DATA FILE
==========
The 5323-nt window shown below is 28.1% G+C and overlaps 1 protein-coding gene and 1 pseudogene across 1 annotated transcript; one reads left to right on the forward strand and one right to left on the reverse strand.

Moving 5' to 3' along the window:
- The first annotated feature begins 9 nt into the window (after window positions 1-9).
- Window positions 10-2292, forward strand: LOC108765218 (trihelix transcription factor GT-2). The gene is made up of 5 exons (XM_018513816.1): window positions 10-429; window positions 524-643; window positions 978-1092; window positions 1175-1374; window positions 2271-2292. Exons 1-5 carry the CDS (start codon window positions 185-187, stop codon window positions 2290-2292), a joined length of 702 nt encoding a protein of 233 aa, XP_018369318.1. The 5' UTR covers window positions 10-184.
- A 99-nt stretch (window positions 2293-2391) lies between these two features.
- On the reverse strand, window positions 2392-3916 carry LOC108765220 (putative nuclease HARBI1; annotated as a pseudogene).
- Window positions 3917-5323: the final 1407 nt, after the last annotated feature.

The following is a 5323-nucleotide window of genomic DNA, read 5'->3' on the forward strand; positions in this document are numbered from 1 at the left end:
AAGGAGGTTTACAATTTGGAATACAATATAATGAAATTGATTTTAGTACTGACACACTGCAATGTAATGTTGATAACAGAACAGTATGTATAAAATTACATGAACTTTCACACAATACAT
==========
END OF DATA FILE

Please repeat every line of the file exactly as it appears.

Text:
The 5323-nt window shown below is 28.1% G+C and overlaps 1 protein-coding gene and 1 pseudogene across 1 annotated transcript; one reads left to right on the forward strand and one right to left on the reverse strand.

Moving 5' to 3' along the window:
- The first annotated feature begins 9 nt into the window (after window positions 1-9).
- Window positions 10-2292, forward strand: LOC108765218 (trihelix transcription factor GT-2). The gene is made up of 5 exons (XM_018513816.1): window positions 10-429; window positions 524-643; window positions 978-1092; window positions 1175-1374; window positions 2271-2292. Exons 1-5 carry the CDS (start codon window positions 185-187, stop codon window positions 2290-2292), a joined length of 702 nt encoding a protein of 233 aa, XP_018369318.1. The 5' UTR covers window positions 10-184.
- A 99-nt stretch (window positions 2293-2391) lies between these two features.
- On the reverse strand, window positions 2392-3916 carry LOC108765220 (putative nuclease HARBI1; annotated as a pseudogene).
- Window positions 3917-5323: the final 1407 nt, after the last annotated feature.

The following is a 5323-nucleotide window of genomic DNA, read 5'->3' on the forward strand; positions in this document are numbered from 1 at the left end:
AAGGAGGTTTACAATTTGGAATACAATATAATGAAATTGATTTTAGTACTGACACACTGCAATGTAATGTTGATAACAGAACAGTATGTATAAAATTACATGAACTTTCACACAATACAT